Markham June 14, 2024
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It is asserted that this area was once a beach around 10,000 years ago. Following eons of geological evolution marked by swamps, marshes, and sloughs, the landscape transitioned into prairies adorned with groves of trees, vibrant flowers, and abundant wildlife.

Markham, situated southwest of the southern extremity of Lake Michigan, served as a pivotal crossroads for early pioneers. In 1816, a treaty was brokered with the Ottawa, Chippewa, and Potawatomi tribes, relinquishing a swath of land extending from a point north of the Chicago River to the mouth of the Calumet River to settlers. One of the two Indian Treaty Boundary Lines, demarcating the southern boundary, was surveyed along a trajectory from the Kankakee River to Lake Michigan. This line persists on official maps, now encompassing a short segment of Interstate 57 near the US 6 interchange northwest of Markham.

The village of Markham was formally incorporated in 1925, boasting a population of fewer than 300 residents. Named in honor of Charles H. Markham, president of the Illinois Central Railroad from 1911 to 1918 and again from 1919 to 1926, the village witnessed a significant population surge in the mid-1930s with the development of the Croissant Park subdivision, catapulting the population from 349 to 1,388. Post-World War II, Markham's population doubled to 2,753 residents by 1950, evolving into a residential haven as inhabitants sought domicile over industry. An airport emerged at 165th Street and Kedzie Avenue, serving as the nearest aviation hub outside of Chicago, positioned close to the current site of the Cook County Sixth Circuit Courthouse. On August 24, 1967, Markham attained city status upon incorporation.

The Lone Pine Tree In 1860, Lawrence Roesner, a German immigrant, traversed to the southern boundary and settled on land nestled in the northwest corner of Markham. Carrying six seedlings from Germany's Black Forest, he planted them along the Indian Boundary Line. This "Lone Pine Tree" was designated as the official city symbol in 1985. Unfortunately, the sole survivor among the six pine trees from the Black Forest, planted in 1860, succumbed in 1986. Subsequently, the Markham City Council allocated funds to procure a replacement tree from the Black Forest, which the Markham Garden Club diligently planted that same year.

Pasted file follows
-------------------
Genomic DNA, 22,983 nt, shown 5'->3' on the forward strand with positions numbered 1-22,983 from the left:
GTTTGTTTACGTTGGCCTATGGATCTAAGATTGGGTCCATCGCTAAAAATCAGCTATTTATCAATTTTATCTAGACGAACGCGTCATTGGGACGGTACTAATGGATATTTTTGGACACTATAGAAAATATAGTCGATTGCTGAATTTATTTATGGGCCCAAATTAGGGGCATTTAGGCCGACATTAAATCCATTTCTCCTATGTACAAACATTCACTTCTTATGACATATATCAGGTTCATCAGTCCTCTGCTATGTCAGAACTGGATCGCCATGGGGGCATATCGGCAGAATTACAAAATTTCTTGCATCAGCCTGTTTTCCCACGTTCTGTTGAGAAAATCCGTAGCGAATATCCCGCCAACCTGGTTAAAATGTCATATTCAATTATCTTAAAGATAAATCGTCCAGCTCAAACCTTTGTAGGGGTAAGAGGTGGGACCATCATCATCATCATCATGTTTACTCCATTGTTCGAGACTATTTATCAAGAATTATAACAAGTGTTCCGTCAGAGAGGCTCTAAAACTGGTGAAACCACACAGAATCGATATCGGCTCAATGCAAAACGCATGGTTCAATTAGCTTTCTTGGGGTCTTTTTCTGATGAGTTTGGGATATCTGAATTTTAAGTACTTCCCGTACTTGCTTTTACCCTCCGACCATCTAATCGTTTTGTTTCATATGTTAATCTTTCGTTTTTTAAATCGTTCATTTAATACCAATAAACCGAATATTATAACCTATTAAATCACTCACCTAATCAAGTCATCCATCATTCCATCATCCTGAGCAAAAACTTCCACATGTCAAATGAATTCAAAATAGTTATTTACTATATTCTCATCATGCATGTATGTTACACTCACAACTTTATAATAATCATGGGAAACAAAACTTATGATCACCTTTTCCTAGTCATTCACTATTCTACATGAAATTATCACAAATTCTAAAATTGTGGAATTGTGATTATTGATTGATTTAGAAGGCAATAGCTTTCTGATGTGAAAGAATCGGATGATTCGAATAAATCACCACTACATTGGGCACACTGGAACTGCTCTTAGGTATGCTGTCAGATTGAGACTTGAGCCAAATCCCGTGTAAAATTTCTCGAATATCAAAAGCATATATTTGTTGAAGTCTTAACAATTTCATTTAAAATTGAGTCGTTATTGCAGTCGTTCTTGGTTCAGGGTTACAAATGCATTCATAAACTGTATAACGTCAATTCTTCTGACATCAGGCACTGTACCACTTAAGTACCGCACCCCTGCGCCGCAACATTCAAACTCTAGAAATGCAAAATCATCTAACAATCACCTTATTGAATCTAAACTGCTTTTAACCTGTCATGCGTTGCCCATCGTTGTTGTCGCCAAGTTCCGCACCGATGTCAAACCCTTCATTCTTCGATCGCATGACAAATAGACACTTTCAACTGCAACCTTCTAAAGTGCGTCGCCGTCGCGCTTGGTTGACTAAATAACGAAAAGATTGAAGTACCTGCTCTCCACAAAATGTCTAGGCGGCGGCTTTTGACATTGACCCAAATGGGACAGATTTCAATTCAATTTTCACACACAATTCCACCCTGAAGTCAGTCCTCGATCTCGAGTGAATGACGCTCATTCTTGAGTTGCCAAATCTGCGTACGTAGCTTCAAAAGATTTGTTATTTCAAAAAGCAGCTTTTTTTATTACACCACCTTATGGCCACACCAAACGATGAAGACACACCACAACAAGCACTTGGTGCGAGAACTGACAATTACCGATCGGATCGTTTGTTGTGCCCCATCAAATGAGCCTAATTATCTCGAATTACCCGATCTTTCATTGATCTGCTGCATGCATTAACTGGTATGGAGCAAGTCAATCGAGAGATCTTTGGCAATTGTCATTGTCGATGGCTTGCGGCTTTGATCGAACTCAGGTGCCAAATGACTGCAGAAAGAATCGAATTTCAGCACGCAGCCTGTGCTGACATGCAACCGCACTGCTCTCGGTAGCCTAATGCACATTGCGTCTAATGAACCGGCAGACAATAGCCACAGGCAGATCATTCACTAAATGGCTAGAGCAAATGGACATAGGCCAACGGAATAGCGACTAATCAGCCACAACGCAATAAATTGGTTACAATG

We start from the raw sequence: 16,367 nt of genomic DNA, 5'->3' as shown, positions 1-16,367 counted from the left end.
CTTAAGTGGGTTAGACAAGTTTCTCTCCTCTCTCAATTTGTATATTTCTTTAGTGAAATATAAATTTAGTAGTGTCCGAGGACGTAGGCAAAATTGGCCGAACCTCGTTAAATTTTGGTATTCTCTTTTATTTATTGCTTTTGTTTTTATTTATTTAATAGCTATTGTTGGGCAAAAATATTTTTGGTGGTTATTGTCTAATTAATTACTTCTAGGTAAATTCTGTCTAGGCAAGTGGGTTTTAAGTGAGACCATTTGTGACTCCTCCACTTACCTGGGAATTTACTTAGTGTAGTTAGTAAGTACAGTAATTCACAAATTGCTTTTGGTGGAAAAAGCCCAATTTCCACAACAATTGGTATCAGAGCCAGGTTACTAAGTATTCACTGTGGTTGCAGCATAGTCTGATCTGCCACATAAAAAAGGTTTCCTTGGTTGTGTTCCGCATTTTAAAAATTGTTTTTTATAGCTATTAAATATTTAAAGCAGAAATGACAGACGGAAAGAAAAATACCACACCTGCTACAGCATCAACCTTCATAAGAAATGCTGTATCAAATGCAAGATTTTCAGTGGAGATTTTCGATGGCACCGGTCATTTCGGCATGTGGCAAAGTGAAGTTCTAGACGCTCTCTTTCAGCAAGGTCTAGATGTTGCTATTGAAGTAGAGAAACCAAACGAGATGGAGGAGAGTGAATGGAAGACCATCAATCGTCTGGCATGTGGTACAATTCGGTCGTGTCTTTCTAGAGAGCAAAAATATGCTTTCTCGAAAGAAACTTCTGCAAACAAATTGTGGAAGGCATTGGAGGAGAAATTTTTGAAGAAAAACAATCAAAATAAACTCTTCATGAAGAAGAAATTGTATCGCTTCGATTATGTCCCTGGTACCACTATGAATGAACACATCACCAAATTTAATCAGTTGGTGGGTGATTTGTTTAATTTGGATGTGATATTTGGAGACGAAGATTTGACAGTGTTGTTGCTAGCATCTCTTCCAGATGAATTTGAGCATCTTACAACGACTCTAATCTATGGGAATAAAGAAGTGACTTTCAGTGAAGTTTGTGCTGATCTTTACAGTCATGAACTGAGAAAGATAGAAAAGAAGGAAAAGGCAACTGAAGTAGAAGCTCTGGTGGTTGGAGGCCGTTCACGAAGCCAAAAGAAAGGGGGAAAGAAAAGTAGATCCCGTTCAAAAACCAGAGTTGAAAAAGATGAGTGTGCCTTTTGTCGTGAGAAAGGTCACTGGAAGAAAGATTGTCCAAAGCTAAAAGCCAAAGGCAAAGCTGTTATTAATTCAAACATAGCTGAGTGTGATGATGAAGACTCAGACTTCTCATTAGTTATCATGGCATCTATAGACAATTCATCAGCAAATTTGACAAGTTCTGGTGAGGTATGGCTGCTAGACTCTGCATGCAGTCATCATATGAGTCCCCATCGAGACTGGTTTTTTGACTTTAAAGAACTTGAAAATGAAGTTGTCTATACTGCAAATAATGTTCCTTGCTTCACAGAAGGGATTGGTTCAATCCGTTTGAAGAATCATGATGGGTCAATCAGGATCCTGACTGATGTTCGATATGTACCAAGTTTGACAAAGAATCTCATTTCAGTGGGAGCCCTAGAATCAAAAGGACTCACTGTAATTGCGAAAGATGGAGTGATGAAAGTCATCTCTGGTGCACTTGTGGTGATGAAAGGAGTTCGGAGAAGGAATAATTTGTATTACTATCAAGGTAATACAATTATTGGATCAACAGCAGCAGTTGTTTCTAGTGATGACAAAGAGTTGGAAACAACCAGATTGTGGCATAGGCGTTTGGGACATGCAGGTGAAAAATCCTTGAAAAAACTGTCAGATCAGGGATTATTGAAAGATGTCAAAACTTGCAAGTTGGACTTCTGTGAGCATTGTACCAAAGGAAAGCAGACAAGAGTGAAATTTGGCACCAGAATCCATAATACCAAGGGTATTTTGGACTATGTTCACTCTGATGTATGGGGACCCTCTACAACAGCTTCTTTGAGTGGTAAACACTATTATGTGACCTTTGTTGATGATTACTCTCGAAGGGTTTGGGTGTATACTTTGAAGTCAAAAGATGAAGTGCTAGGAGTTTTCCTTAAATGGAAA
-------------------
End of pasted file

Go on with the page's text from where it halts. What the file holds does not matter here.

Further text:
The majority of Markham falls under the jurisdiction of Prairie-Hills School District 144, encompassing six elementary schools and Prairie-Hills Junior High School. A segment of Markham lies within the boundaries of Posen-Robbins School District 143½, comprising four elementary schools and Thomas J. Kellar Middle School. Another portion is part of Hazel Crest School District 152.5, comprising two elementary schools and Robert Frost Middle School. The remaining section falls under Harvey School District 152, which consists of five elementary schools and Brooks Middle School.

Bremen High School serves most of Markham, while another segment attends Hillcrest High School, and the rest attends Tinley Park High School within Bremen Community High School District 228. Thornwood High School serves the remainder of the city within Thornton Township High School District 205.